Plight of Employees in Media Houses Exposed
ANCHOR’S SUICIDE ATTEMPT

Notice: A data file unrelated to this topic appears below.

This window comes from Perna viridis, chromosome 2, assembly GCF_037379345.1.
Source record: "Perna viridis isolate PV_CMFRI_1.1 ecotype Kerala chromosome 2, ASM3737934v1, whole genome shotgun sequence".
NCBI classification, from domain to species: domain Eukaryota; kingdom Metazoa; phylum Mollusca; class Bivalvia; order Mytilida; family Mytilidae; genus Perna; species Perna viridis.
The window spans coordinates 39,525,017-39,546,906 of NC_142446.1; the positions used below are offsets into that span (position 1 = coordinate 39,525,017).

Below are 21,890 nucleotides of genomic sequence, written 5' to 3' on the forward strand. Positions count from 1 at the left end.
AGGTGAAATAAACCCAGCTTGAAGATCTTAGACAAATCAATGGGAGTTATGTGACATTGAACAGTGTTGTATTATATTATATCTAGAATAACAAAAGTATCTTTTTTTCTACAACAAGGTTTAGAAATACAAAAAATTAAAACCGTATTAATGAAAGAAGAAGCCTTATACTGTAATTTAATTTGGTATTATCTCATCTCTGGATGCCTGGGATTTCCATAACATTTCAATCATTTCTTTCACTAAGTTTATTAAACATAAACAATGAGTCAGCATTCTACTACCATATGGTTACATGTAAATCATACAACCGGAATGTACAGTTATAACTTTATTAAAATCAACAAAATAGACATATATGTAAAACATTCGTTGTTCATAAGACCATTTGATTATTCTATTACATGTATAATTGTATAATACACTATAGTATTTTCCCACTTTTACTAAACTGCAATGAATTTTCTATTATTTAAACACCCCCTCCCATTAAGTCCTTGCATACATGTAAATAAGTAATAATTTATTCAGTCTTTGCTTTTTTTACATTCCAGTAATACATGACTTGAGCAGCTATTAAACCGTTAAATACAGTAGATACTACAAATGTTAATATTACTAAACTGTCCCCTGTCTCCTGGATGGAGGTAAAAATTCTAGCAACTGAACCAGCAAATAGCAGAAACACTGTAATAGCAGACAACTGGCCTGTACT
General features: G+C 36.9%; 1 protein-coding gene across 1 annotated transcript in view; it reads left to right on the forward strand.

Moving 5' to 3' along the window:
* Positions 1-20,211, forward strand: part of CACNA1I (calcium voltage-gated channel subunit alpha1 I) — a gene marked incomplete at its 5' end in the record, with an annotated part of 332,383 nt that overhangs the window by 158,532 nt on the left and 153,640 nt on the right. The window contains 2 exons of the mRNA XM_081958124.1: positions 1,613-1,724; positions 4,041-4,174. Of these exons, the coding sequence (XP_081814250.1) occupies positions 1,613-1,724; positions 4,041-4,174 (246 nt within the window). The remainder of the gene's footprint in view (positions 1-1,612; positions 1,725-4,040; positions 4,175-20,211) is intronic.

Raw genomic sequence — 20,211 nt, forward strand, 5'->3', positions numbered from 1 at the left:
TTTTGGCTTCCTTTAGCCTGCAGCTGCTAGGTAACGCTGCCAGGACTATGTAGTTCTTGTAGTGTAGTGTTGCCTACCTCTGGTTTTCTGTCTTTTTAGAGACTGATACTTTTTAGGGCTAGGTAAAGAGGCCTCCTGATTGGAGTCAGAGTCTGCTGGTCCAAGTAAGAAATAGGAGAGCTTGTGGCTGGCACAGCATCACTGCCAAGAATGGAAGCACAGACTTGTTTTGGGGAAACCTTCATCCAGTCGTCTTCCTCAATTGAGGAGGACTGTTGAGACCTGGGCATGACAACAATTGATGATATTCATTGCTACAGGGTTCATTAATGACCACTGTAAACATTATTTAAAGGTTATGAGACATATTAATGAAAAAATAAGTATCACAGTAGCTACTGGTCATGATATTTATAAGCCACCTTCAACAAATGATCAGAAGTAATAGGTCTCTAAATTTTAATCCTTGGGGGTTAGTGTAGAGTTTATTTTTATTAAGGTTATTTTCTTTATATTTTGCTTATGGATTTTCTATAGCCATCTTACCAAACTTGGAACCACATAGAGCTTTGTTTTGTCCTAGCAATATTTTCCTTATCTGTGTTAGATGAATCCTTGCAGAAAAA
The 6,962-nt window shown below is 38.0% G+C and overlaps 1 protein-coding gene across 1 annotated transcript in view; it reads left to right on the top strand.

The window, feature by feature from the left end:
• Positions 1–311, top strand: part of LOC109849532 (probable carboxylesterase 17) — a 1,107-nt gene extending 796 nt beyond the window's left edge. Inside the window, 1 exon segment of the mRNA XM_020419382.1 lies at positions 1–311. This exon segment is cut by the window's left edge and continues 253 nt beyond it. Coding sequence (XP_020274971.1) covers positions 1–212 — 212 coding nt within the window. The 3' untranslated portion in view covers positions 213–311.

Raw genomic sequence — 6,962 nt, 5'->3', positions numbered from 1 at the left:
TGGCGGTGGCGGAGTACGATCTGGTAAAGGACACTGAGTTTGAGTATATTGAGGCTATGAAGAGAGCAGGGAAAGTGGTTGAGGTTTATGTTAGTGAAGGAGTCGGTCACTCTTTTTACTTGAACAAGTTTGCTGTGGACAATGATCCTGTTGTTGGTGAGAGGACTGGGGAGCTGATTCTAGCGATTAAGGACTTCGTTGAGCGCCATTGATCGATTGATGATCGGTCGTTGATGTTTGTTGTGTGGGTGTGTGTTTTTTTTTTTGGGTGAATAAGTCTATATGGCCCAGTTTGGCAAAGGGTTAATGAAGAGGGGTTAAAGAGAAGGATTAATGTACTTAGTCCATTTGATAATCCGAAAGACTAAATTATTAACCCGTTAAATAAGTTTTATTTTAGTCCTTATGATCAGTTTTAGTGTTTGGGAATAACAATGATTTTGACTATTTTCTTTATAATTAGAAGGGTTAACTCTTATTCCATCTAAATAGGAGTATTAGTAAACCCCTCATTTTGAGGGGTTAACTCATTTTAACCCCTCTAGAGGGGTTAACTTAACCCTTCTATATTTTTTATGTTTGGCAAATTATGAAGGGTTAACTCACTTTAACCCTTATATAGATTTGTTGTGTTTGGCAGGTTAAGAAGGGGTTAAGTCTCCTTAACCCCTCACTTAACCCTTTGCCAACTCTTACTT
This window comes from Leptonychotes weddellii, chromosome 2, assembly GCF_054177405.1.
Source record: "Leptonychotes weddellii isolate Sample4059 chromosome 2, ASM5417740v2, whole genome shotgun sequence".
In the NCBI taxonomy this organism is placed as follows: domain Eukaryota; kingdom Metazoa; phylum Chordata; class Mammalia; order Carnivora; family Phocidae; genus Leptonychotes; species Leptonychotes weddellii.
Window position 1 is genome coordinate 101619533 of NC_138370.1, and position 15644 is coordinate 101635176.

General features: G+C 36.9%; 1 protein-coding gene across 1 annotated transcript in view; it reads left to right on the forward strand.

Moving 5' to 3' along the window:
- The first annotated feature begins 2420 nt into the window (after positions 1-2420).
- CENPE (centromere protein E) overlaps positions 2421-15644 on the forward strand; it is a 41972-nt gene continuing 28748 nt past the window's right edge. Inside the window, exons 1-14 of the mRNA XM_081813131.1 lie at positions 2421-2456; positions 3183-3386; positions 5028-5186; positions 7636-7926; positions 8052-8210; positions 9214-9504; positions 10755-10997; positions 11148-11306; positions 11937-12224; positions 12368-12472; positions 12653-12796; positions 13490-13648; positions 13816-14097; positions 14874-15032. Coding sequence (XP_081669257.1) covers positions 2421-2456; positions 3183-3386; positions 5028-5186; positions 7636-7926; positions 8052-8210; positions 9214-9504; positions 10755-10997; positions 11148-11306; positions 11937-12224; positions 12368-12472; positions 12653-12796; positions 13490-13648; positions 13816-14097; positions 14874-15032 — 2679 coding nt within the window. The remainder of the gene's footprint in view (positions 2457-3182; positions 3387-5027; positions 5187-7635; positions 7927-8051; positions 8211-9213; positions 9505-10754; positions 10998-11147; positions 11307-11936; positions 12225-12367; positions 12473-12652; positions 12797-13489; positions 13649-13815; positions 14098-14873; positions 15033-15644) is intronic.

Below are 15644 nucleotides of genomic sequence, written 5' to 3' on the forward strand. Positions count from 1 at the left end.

ON June 24, 2014, the Delhi Union of Journalists (DUJ) and its Gender Council (GC) noted with deep concern the deteriorating work environment in media houses, particularly TV channels, which stands exposed by the attempted suicide of a woman TV anchor on the premises of India TV. Behind the glamour projected by the TV industry, the DUJ noted, there lies the grim story of abysmal employment practices, 24/7 working hours, high pressure deadlines, arbitrary contracts, and hire and fire practices. On the day, the DUJ also approached the union minister of state for information and broadcasting, Prakash Javadekar, in this regard and reiterated its long standing demand that the Working Journalists Act must be extended to the entire news media including the electronic media which lacks all regulations. In particular, the DUJ Gender Council pointed out, women employees, who are especially vulnerable to a variety of pressures, need greater protection of labour laws and regulations. Strong measures need to be urgently taken to prevent the harassment at the workplaces. The DUJ has demanded a rollback of insecure contract employment which is frequently used to threaten and harass the media employees. It also demanded institutionalisation of transparent and fair managerial practices in the mushrooming TV industry and the introduction of proper human resource policies. The arbitrary termination of the India TV anchor, by treating an SMS to a senior as a resignation letter, exposes the lack of professionalism in the channel’s managerial practices. The DUJ called upon senior journalists in managerial positions to be more sensitive and empathetic in their dealings with co-professionals, howsoever junior they may be. It is their duty to mentor and support younger colleagues, not to harass or exploit them. It is unfortunately evident from the India TV episode that seniors misused their position to push a young woman to the edge. Lastly, the DUJ condemned the blacking out of the suicide episode by most TV channels as a regrettable expression of managerial solidarity. A suicide attempt by a Page 3 person or actor would have been headline news on all the channels for days at a stretch. The DUJ statement issued on the day by its president Ms Sujata Madhok and general secretary S K Pandey asked: Was this attempted suicide too close to home to make news? Should the media not scrutinise its own face in the mirror? PUNISH THE GUILTY: AIDWA On the same day, the Delhi state committee of the All India Democratic Women’s Association (AIDWA) also took a serious note of the news of a TV journalist having attempted suicide, reportedly due to harassment at a private news channel where she was employed. According to the media sources, the victim consumed a heavy dosage of poison on June 22 near her office premises in NOIDA. She had also mentioned in her suicide note, apparently posted on a social networking site, that she was being harassed by her superiors, while naming some of those responsible for driving her to take this extreme step. The AIDWA has demanded that all those responsible should be booked under appropriate sections and immediate action should be taken against them. The AIDWA also noted that under the Sexual Harassment of Women at Workplace (Prevention, Prohibition and Redressal) Act 2013, all employers are bound under the law to form an internal complaints committee in their offices. However, each case of harassment of female employee at a media house only exposes the fact that such committees are still not in place. The AIDWA has demands that the central government take strict cognisance of the matter and ensure that internal complaints committees are immediately constituted in all workplaces. The ministry of women and child development should monitor the implementation of this important act. ‘DO NOT DUMP RADIO JOCKEYS’ Earlier, the Delhi Union of Journalists (DUJ) and Delhi Press Initiative (DPI) have expressed a sense of regret over the arbitrary move by the Prasar Bharati to dismiss all radio jockeys who are on contract basis, simply because they have crossed the age of 35 years. The two organisations said that this move was a discriminatory ageism and must be stopped. The employees of All India Radio’s FM Gold and Rainbow channels, who are facing the immediate threat, must be protected from this arbitrary ceiling on their employment. The DUJ-DPI statement issued from New Delhi on June 23 said the Prasar Bharati, as a public sector employer, should set good labour standards instead of resorting to contract employment and discriminating against those who have served it loyally over the years. The statement also noted with concern the growing tendency among private media groups to dismiss employees as they grow older, by misusing contract employment laws, in order to replace them with younger and cheaper workers. The DUJ and DPI have urged upon the Prasar Bharati to reconsider its ill-advised move against its vulnerable professional employees who bring both maturity and experience to their challenging job. The DUJ and DPI also extended solidarity with the historic struggle being waged by the Delhi University Teachers Association (DUTA) against the four years undergraduate programme (FYUP) despite heavy odds and threats of victimisation.